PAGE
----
A Note from the Publisher of the LA Progressive
When I learned that Donald Trump recently decided to target Critical Race Studies, I thought of UCLA Law School and the phenomenal work they've done in the Critical Race Studies arena.
Following is a message I received from Yasleen Kohli, Director of the Critical Race Studies Program at UCLA. I urge you to read it and take action if you are able.
Dear Friends and Allies of Critical Race Studies at UCLA Law,
Derrick Bell published Race, Racism, and American Lawin 1970. The first page of this seminal critical race theory text includes the iconic photograph of Thomas Smith and John Carlos at the 1968 Mexico City Olympics. While accepting their medals, they defiantly held their fists up in the Black Power salute. Fifty years later, the Trump administration instructed federal agencies to end racial sensitivity trainings that address topics like white privilege and critical race theory, calling them "divisive, anti-American propaganda."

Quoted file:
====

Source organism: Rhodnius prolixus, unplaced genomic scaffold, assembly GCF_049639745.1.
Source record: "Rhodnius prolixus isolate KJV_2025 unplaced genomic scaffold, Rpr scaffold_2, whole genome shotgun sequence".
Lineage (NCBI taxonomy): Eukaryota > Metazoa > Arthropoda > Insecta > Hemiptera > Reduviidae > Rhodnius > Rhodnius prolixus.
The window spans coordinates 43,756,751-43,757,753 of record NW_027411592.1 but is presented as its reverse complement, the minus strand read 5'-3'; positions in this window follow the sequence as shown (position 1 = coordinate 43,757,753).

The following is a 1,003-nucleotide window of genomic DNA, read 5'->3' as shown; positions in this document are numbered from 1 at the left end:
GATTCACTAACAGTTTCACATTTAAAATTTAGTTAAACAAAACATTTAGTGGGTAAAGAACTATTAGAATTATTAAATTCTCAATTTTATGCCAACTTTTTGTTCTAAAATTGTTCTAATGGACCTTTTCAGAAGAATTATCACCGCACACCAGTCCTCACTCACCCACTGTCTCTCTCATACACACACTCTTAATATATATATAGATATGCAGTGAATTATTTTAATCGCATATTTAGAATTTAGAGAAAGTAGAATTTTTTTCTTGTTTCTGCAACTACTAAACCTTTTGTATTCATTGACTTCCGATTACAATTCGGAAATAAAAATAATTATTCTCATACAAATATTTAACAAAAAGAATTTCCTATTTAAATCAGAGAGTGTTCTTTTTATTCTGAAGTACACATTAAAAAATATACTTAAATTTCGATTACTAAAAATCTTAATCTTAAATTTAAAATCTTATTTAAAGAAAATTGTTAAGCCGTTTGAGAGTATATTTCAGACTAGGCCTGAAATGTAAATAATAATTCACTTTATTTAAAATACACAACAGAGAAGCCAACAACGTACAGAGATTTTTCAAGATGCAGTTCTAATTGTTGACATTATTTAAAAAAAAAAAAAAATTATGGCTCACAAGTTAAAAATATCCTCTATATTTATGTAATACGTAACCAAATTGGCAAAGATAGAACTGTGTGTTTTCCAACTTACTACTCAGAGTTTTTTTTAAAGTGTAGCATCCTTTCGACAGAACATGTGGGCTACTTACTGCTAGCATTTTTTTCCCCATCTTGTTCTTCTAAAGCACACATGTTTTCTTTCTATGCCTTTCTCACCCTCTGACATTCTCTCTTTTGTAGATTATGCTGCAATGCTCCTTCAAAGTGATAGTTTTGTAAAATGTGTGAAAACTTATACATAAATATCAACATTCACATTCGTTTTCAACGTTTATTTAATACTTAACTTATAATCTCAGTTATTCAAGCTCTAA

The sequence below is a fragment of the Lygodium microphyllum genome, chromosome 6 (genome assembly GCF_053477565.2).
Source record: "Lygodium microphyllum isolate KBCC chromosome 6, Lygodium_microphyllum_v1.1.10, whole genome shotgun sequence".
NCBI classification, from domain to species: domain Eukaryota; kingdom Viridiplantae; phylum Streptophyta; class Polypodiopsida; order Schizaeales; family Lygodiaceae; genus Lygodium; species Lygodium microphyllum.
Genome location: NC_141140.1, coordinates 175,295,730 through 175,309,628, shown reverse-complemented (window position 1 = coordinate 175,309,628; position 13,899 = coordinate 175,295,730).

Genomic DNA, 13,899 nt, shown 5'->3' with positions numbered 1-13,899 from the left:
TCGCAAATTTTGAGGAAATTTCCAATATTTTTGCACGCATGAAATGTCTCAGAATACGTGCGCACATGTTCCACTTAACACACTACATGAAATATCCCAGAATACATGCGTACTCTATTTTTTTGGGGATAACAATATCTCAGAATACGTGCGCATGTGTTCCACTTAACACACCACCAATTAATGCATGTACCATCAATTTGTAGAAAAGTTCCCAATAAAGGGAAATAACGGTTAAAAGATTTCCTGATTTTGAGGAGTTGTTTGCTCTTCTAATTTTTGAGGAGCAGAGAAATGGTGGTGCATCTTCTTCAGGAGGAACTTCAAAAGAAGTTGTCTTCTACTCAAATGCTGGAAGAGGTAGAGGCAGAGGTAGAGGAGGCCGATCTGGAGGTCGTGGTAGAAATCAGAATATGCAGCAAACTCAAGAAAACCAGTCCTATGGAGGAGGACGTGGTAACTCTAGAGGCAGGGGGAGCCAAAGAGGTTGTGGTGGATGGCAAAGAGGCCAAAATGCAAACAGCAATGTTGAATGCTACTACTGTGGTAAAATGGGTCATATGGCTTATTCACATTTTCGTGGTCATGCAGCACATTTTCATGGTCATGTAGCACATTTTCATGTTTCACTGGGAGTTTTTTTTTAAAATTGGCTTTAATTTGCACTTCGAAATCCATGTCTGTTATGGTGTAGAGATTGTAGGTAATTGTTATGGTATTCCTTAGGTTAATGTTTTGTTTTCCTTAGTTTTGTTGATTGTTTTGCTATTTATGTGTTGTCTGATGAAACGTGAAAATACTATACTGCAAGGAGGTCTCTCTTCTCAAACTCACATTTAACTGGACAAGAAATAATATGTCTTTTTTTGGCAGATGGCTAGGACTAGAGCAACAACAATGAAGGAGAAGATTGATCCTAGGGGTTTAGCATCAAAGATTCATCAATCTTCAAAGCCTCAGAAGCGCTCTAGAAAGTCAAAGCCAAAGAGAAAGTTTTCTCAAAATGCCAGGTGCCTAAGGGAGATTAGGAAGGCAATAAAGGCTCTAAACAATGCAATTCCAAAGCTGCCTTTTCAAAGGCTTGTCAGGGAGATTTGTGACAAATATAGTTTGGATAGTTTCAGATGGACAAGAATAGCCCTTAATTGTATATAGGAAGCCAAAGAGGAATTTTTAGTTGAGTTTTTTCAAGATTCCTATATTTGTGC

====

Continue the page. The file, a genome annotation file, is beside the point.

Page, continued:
In response, we at Critical Race Studies raise our fists against what Cheryl I. Harris, CRS co-founder, refers to as “the same old song of anti-anti-racism [that] is still cued up and on heavy rotation.” CRS co-founder and current faculty director Laura E. Gómez points out in her recent op-ed that “our nearly 1,000 alumni work in grassroots social change organizations, for national civil rights organizations…, for small and middle-size civil rights practices, for large law firms that engage in critical pro bono work and as legal counsel for state and federal agencies. Whether or not he knows it and despite OMB's memo, Trump already has those who are learned in critical race theory working for federal agencies. And we are all better for it.”
Join us by raising your fist in the air. We urge you to donate today so that CRS can continue the fight for racial justice.
Photo from 2017 Anti-Racist Lawyering and Activism: The View From Los Angeles
Pronouns: she/her/hersDirector, Critical Race Studies ProgramUCLA School of Law
The Critical Race Studies Program at UCLA acknowledges the Tongva peoples as the traditional land caretakers of Tovaangar (Los Angeles basin, So. Channel Islands). As a land grant institution, we pay our respects to Honuukvetam (Ancestors), 'Ahiihirom (Elders), and 'eyoohiinkem (our relatives/relations) past, present and emerging.